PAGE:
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SOPA & PIPA: NYC thinks they're 'SOPAthetic'

New York City’s tech community went offline and into the streetsyesterday to protest the increasingly unpopular anti-piracy bills StopOnline Piracy Act (SOPA) and the Protect Intellectual Property Act(PIPA), currently being mulled by members of Congress.

New York City’s tech community went offline and into the streets yesterday to protest the increasingly unpopular anti-piracy bills Stop Online Piracy Act (SOPA) and the Protect Intellectual Property Act (PIPA), currently being mulled by members of Congress.

Nearly 200 protesters rallied in front Senators Charles Schumer and Kirsten Gillibrand's offices, demanding the senators drop their support of the bills.

SOPA and PIPA legislation is designed, among other things, to give the U.S. government the ability to shut down access to foreign websites that share pirated movies, unlicensed music and counterfeit goods. Schumer and Gillibrand are just two of the dozens of members of Congress who support the bill.

Supporters of the bills argue that by fighting online piracy, they are protecting jobs, but opponents say the laws clear the way for online censorship.

“This is a horrible law,” said Peter Lidner, 62, an iPhone app developer who lives in Union Square. “This is America, not communist China.”

The protest was organized through MeetUp.com, and CEO and founder of the company, Scott Heiferman was on hand. “This will cripple the internet,” said Heiferman. “[Schumer and Gillibrand] are pandering to big media.”

Heiferman called SOPA and PIPA “silly” and insisted today was only the beginning of anti-SOPA and PIPA efforts. “We’re standing our ground,” he said.

Protesters believe the senators support the bill at the behest of entertainment and media lobbyists.

“They are protecting copyright holders at the expense of everyone else. This is a grave threat to American innovation and our freedom of speech,” said David Carroll, 36, a Parsons University professor that lives in Cobble Hill. “It would basically destroy the start-up industry in the world.”

The bill has undergone many changes and will most likely undergo more, but protesters say no amount of tinkering will make the proposed laws palatable.

“Whatever small tweaks and changes they make, it’s still a power struggle between the large media institutions and innovation on the internet,” said Park Slope resident Cassidy Leerman, 30, a media studies graduate student at the New School. “They need to leave it alone.”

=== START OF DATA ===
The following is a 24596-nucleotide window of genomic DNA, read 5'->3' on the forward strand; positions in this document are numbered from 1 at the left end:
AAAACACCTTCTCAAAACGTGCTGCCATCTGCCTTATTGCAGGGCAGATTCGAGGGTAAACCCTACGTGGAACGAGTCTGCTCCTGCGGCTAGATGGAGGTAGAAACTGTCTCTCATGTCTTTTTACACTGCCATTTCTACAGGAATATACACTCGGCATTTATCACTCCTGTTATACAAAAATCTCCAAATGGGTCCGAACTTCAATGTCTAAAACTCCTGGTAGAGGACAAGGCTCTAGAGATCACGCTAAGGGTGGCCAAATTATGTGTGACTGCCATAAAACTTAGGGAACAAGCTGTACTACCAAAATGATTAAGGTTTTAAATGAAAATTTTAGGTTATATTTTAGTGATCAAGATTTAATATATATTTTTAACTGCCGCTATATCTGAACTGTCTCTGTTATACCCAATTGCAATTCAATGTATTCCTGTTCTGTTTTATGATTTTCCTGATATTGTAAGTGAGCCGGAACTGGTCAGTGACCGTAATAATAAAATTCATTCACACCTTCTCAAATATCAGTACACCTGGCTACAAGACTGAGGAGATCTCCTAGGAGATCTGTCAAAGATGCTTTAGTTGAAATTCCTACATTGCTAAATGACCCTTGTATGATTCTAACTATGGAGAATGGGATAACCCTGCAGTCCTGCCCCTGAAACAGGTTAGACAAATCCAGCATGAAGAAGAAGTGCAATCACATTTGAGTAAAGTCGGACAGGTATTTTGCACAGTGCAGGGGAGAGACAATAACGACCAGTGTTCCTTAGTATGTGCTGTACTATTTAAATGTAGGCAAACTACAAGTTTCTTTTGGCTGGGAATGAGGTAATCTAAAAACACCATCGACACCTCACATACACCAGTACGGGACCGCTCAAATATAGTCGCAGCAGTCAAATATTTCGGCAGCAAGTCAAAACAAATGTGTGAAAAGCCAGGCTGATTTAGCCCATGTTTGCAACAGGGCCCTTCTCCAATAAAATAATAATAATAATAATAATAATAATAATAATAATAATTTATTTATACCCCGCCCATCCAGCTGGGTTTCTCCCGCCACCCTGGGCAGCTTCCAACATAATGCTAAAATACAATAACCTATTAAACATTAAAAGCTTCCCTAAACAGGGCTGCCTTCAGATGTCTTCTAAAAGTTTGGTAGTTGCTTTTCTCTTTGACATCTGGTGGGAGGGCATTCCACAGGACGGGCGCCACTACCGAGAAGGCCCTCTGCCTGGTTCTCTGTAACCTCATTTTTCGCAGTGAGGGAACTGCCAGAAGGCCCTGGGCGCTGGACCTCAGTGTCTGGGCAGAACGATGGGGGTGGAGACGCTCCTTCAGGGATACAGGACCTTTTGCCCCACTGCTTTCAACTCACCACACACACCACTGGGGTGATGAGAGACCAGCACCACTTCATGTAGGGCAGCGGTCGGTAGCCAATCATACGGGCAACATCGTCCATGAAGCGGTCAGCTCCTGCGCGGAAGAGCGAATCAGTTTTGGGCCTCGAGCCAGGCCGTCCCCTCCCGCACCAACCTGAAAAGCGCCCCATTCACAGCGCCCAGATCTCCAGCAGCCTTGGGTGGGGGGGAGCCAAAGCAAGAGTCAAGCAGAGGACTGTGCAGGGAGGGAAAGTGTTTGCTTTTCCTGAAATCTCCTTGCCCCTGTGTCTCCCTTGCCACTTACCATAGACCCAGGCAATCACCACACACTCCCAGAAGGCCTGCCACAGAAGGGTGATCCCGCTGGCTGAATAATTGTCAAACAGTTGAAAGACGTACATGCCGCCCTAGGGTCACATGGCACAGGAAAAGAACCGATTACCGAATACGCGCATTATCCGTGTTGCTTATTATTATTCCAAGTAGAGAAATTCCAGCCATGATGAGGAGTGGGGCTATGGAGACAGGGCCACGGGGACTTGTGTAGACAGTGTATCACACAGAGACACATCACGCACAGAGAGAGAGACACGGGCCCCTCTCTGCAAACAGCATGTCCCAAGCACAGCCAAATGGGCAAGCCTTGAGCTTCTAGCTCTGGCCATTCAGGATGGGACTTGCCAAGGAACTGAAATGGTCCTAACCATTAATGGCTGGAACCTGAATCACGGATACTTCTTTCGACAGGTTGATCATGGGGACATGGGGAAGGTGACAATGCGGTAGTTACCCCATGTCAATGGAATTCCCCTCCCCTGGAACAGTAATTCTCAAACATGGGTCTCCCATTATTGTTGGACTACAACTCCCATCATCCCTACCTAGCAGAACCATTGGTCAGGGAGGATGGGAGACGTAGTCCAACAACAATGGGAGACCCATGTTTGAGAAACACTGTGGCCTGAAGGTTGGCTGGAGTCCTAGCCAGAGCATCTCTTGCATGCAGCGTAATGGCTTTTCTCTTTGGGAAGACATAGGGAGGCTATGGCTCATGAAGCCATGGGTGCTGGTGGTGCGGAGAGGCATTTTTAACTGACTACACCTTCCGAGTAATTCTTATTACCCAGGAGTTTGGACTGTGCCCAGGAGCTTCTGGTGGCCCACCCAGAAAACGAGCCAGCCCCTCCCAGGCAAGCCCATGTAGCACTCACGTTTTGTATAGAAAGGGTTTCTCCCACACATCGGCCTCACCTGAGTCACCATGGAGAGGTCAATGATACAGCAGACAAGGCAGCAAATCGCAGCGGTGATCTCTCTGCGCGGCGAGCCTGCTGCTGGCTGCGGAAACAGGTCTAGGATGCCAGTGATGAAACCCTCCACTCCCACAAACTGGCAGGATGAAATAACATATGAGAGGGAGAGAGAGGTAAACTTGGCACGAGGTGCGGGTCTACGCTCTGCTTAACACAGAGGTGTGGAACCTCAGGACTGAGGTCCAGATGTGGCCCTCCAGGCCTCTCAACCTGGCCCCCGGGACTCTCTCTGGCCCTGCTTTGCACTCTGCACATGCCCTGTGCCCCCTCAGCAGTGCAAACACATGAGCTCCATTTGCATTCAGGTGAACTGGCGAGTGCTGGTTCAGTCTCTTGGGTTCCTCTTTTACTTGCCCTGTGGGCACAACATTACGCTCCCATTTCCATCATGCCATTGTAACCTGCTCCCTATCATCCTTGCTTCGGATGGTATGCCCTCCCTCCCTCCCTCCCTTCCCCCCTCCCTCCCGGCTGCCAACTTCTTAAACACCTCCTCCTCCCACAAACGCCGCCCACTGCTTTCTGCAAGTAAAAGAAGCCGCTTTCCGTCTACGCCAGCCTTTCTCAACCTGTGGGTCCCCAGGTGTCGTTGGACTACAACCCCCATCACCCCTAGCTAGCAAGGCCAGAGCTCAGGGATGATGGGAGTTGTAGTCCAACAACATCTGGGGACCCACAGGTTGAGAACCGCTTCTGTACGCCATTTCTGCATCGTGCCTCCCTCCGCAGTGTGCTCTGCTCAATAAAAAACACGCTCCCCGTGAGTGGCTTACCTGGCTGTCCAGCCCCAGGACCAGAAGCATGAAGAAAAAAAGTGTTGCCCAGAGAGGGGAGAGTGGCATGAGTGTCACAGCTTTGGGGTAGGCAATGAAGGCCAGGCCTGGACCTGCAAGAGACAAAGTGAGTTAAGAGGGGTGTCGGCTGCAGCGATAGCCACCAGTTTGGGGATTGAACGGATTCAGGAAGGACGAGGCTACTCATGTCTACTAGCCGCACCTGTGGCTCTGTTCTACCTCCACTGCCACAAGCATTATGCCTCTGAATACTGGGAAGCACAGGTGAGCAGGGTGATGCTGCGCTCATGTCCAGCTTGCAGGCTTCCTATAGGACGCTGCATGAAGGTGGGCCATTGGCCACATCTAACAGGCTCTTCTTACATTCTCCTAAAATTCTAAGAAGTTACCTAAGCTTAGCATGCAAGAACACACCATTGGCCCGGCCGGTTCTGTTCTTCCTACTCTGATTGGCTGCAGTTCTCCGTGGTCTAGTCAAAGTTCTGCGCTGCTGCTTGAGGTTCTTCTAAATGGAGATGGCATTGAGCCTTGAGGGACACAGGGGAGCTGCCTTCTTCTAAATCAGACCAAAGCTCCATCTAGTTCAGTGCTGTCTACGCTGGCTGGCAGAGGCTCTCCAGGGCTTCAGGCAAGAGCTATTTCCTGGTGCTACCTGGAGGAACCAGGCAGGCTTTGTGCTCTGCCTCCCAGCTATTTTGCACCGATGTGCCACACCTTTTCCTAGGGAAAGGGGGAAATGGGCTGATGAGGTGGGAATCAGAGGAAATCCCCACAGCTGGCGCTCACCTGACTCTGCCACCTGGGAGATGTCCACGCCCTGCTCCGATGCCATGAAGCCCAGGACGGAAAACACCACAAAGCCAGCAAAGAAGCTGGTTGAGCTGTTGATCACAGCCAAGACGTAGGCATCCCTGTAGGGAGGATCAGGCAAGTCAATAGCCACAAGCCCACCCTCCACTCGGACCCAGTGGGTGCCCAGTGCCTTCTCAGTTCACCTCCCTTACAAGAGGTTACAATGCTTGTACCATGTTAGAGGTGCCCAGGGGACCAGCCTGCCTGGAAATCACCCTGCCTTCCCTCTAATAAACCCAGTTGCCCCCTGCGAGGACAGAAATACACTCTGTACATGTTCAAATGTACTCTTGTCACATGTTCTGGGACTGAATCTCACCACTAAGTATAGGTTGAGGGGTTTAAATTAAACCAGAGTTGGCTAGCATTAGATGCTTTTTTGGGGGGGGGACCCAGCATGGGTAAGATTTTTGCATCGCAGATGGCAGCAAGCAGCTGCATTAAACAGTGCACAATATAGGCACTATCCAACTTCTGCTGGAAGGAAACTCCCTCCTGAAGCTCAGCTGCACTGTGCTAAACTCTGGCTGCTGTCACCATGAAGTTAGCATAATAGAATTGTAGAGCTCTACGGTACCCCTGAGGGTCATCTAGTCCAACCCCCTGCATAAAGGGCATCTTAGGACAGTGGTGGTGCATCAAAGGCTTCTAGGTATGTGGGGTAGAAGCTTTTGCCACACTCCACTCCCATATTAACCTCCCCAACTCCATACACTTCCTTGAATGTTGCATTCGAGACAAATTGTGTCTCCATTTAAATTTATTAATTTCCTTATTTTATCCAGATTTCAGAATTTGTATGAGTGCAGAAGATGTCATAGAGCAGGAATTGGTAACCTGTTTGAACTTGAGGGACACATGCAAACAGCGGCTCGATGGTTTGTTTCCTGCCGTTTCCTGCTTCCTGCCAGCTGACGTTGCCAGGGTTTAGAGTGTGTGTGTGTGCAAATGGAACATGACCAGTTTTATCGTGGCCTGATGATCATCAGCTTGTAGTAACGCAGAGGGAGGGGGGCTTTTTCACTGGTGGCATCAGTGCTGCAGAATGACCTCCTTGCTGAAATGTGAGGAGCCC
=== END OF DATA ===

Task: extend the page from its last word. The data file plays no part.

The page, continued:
Senators Gillibrand and Schumer issued a joint statement in response to protesters cries.


"There are two important issues in this debate: continued freedom of expression on the Internet and the ability to block online piracy. We believe that both sides can come together on a solution that satisfies their respective concerns.

"We've had many discussions and held many meetings with all parts of the Internet community - from users, to members of the NY Tech Meet-up, to start-ups, to big Internet firms like Google, Facebook, and Yahoo - to hear their concerns regarding this proposed legislation, and we'll continue those discussions.

"After constructive dialogue with many in the technology community, we have worked to make an important change in the bill regarding DNS provisions. We will continue to work with our colleagues to ensure a proper balance between stopping the theft of intellectual property and copyright infringement, and doing so without the unintended consequence of stifling or censoring the internet, which we strongly oppose. We have worked to make sure there are due process protections to ensure that legal activity over the Internet is not disrupted and that the web continues to be a place of innovation, intellectual freedom, and an unrestricted platform for the free exchange of ideas -- and we welcome additional suggestions. While the threat to tens of thousands of New York jobs due to online piracy is real and must be addressed, it must be done in a way that allows the Internet and our tech companies to continue to flourish."



 
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